HOUSTON/WILLISTON, N.D. (Reuters) - With the prospect of another plunge in crude prices CLc1LCOc1 looming after two months of stability, U.S. shale oil producers may face another round of spending cuts to conserve cash and survive the downturn.
A deeper retrenchment would have far-reaching effects.
Additional cutbacks would further gut the already-hemorrhaging oilfield services industry and may heighten expectations for a steeper drop in U.S. crude output later this year.
They would also reinforce the United States’ emerging role as the world’s “swing producer,” with dozens of independent companies that can quickly ramp up production in good times and dial it back in a downturn.
“If I were an oil company today, I would talk about one thing: how far can you cut costs,” said Fadel Gheit, an oil analyst at Oppenheimer in New York. “They cannot control anything else.” Gheit said he expected a new wave of capital budget cuts starting in May, when much of the energy industry reports quarterly results.
U.S. oil companies have slashed spending 20 to 60 percent since the price of oil fell by half from June to January, and oilfield services firms shed more than 30,000 jobs, according to Reuters compilations of public disclosures.
Debt rating agency Moody’s estimates that about a fifth of the North American exploration and production companies it follows will slash budgets by more than 60 percent this year while more than half will cut spending by at least 40 percent.
After a pause brought a sense of relief, the price slide has resumed. U.S. benchmark West Texas Intermediate (WTI) has fallen 12 percent in a week to $42 on concerns about lingering global oversupply. Citibank and Goldman Sachs have said oil could tumble to $30 or even $20.
One Houston banker said acquisition chatter has picked up in the past two weeks but that no company wanted to be the first to seek buyers given potential investors and sellers remain wide apart on valuations.
Companies have made clear they will not hesitate to trim more to avoid credit rating downgrades and further stock sell offs.
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“We don’t see value in chasing growth in this environment,” Al Walker, chief executive of Anadarko Petroleum Corp (APC.N), a top shale company, said this month.
Oil firms slashed tens of billions of dollars from their capital budgets between November and February. Many have cut costs already twice and could do it again after first-quarter earnings in May, though ConocoPhillips (COP.N) has already announced cuts on Tuesday.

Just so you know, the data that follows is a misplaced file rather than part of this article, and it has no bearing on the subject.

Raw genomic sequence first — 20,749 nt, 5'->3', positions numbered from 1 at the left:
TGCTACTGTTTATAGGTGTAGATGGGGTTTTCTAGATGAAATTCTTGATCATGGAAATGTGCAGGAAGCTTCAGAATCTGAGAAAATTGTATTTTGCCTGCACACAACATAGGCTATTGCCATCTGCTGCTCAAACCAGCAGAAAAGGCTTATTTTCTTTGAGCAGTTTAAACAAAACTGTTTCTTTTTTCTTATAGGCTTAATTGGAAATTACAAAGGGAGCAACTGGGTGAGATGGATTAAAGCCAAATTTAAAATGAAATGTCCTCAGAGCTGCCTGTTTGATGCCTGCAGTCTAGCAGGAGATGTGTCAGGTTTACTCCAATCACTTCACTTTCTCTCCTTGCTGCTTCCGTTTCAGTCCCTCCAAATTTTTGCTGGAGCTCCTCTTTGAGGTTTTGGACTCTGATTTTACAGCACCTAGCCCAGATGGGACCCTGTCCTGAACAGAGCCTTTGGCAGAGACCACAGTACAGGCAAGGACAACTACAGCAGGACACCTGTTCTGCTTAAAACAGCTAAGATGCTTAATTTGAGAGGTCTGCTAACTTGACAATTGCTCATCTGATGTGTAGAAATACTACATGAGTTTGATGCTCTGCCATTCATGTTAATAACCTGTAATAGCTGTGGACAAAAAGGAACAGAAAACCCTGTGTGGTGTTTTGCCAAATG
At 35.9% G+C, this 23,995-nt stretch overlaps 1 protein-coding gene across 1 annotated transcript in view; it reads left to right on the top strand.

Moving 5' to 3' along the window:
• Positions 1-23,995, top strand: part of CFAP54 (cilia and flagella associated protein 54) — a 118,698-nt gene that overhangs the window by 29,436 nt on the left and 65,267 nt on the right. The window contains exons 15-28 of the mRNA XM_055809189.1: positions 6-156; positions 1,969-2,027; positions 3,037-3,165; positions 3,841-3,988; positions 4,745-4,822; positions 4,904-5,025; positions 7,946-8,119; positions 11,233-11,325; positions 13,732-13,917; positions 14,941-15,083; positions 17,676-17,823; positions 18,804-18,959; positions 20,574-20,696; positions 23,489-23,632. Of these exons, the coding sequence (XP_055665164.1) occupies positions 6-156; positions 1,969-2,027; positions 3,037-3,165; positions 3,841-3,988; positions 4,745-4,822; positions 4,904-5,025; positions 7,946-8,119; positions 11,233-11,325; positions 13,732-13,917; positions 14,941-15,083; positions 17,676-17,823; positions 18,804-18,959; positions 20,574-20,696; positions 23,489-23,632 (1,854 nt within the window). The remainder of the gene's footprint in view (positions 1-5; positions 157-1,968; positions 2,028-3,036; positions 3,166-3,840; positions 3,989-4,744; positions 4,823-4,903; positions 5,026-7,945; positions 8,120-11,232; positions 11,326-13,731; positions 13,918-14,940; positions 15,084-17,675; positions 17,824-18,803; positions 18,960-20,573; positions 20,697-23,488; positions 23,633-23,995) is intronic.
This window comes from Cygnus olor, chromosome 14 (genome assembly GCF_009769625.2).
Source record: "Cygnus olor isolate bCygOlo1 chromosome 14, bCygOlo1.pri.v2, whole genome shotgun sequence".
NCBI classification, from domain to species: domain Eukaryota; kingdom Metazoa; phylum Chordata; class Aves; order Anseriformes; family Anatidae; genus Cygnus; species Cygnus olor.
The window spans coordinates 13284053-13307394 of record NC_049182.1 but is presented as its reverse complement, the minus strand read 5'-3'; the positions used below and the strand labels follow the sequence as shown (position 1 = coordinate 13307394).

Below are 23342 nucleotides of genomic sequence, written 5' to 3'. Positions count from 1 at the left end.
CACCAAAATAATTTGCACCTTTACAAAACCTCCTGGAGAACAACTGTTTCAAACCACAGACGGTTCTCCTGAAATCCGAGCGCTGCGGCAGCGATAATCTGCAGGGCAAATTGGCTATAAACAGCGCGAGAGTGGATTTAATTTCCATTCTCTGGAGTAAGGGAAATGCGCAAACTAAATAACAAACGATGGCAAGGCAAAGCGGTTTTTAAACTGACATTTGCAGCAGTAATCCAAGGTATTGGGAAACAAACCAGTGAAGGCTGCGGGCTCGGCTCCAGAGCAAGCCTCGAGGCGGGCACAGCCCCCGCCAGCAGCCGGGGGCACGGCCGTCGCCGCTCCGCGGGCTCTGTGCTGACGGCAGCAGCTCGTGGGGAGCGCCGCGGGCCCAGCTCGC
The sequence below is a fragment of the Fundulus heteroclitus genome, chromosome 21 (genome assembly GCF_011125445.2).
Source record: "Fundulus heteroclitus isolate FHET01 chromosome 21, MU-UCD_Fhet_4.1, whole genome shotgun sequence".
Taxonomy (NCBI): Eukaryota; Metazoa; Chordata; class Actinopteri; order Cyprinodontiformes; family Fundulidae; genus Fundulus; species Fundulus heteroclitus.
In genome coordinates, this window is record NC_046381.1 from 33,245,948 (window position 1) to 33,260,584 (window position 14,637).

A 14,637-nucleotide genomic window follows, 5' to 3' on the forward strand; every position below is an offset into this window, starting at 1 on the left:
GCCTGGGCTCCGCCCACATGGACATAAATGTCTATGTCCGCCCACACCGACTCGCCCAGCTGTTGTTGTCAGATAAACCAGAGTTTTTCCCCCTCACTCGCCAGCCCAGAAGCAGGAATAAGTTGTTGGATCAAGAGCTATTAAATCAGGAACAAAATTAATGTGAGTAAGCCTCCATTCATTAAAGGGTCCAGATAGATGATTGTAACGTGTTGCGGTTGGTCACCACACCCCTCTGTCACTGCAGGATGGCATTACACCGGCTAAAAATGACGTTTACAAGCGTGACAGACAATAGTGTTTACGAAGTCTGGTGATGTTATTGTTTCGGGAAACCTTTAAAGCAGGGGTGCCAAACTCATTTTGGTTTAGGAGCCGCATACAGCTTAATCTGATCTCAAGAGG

Conoco said it expected to spend about $11.5 billion per year over the next three years, down from a prior forecast of $16 billion.
Oil producers can save money by shrinking their rig fleets and delaying so-called completions, which include fracking, of wells to bring them online, which accounts for 60 to 70 percent of a well’s total cost.
Anadarko expects to end this year with 420 to 440 uncompleted wells, while EOG Resources Inc (EOG.N), often considered the strongest U.S. shale oil company, expects to have 285, with postponed completions saving it about $500 million.
The U.S. land rig count has already fallen some 43 percent from its 2014 high of 1,876 in November to 1,069 last week, according to Baker Hughes. More declines are likely.
That trend, along with deferred completions, has some executives predicting national crude output will drop earlier than official forecasts.
The Energy Information Administration (EIA) latest forecast from March 10 sees U.S. output peaking in May at 9.46 million barrels per day (bpd) and then dipping to 9.41 million in June.
But in a sign the drop could come sooner, the agency now expects output in two of the biggest U.S. fields, the Eagle Ford shale in Texas and the Bakken in North Dakota, to fall in April, for the first time since it began tracking drilling in those oilfields in 2013.
Still, those initial declines, projected at around 18,000 bpd, would make only a small dent in global oversupply estimated at about 1 million bpd. Some analysts say that as soon as prices inch up companies may quickly bring their backlog of wells online, limiting any possible price gains.
In the Bakken, for example, there are 800 uncompleted wells, state officials said last week. The tally is growing as producers wait to see if low prices trigger a roughly $5 billion North Dakota production tax break in June, said Lynn Helms, the state’s top oil regulator.
While oil producers brace for more cuts, they have not given up hopes for a rebound and assure investors they will be ready to tap uncompleted wells and boost the number of rigs they operate.
“First, our overarching goal this year is to prepare for oil price recovery,” Bill Thomas, EOG’s chief executive officer, told investors while discussing the company’s fourth-quarter earnings. “We would be ready to respond swiftly when oil prices improve.”
Additional reporting by Mike Stone in New York; Writing By Terry Wade; Editing by Tomasz Janowski